Ryerson University’s Zone Learning Analytics School (ZLAS) has turned the love of baseball analytics into a competition.
Canada’s Next Top Sports Analytics Leader competition was held Feb. 26 at the Student Learning Centre’s Launch Zone, where students were put into teams of four or five and were required to do analytical research for the Toronto Blue Jays. Twelve teams participated, with students from Ryerson, University of Toronto and McMaster University.
Sports analytics produces advanced statistics that help coaches and fans better understand the value of a specific player. For example, if a player gets injured and misses time, there is a stat that shows what the team’s win-loss record could have been if that player had remained in the lineup. This statistic is known as Wins Against Replacement (WAR).
“Analytics are huge in sports,” said James Tieu, co-founder and co-executive director of ZLAS. “The movie Moneyball was our main inspiration for this event.”
Each team was given an imaginary $7 million to improve the team by trading for two players. Following the research session, the groups presented their findings to the judges.
ZLAS brought in representatives from SAS Software, a business analytic software company. Professionals from SAS taught the competitors how to correctly use their software over a three-hour seminar.
Once the teams became familiar with the software, they put their sports analytics knowledge to use and began to study the available players. For example, if a team found there was a pitcher and an outfielder available that could help the Blue Jays for less than $7 million, the team did its best to prove its findings during the presentation stage.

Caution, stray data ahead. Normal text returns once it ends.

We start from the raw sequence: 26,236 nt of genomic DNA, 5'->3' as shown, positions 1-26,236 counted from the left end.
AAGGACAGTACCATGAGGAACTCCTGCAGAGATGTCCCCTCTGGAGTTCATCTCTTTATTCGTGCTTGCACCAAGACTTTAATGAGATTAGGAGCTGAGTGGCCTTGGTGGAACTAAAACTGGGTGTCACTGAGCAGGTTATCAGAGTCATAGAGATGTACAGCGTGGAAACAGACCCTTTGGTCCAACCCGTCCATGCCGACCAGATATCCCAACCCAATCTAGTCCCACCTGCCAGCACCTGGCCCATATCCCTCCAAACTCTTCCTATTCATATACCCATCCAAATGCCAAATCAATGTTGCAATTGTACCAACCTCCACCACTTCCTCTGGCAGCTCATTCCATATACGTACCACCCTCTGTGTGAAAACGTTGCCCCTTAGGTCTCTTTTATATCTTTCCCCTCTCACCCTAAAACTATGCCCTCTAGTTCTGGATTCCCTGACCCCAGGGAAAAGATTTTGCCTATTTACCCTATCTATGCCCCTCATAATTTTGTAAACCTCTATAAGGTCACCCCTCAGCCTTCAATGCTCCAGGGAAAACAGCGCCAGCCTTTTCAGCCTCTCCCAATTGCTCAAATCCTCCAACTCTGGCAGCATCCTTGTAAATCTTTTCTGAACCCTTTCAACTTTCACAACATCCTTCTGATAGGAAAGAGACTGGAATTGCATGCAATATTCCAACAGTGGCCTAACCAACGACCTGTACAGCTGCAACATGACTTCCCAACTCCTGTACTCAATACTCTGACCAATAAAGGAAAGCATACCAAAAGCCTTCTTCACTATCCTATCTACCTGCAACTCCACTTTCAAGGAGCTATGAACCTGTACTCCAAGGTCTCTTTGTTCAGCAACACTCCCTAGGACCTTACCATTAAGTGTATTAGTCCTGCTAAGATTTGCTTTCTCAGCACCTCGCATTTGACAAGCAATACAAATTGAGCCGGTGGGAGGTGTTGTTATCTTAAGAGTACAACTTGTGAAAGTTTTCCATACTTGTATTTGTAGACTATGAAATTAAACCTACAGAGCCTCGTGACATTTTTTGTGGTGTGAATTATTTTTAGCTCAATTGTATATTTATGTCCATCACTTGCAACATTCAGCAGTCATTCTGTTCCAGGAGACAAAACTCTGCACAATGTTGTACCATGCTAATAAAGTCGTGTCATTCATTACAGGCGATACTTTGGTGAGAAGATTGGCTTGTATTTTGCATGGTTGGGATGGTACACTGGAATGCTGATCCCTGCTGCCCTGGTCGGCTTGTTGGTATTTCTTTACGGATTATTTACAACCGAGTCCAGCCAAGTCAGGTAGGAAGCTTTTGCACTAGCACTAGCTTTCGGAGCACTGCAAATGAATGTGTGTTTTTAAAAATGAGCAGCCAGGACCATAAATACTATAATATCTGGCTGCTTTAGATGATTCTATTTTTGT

Judges analyzed three key things: data mining, data visualization and player selection. Were there consistent patterns showing that the particular trade would help the Blue Jays? Was the data presented in a visually appealing way? Is the player they chose a legitimate upgrade for the team? These were some of the questions the judges had for the teams.
The team that called themselves ZLAS Sports Analytics took home the top prize of $1,000, while the SAS-inators picked up the $500 second-place prize. The third-place team was the Blue Baes and received medals. All three winning teams consisted of students from the University of Toronto.
“This was a proof-of-concept event to gauge if there is an interest in sports analytics through competition, both internally and externally,” said Tieu. “We proved there is huge interest, and are planning on expanding it nationwide next year, and it will take place over a couple of months.
“All and all, the day was a great success and we are really looking forward to running it again next year with more students.”